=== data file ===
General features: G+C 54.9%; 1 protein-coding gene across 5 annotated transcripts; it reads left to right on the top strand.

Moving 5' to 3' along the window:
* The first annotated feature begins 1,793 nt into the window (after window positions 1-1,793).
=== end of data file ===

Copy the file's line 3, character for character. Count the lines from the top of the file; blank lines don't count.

* The first annotated feature begins 1,793 nt into the window (after window positions 1-1,793).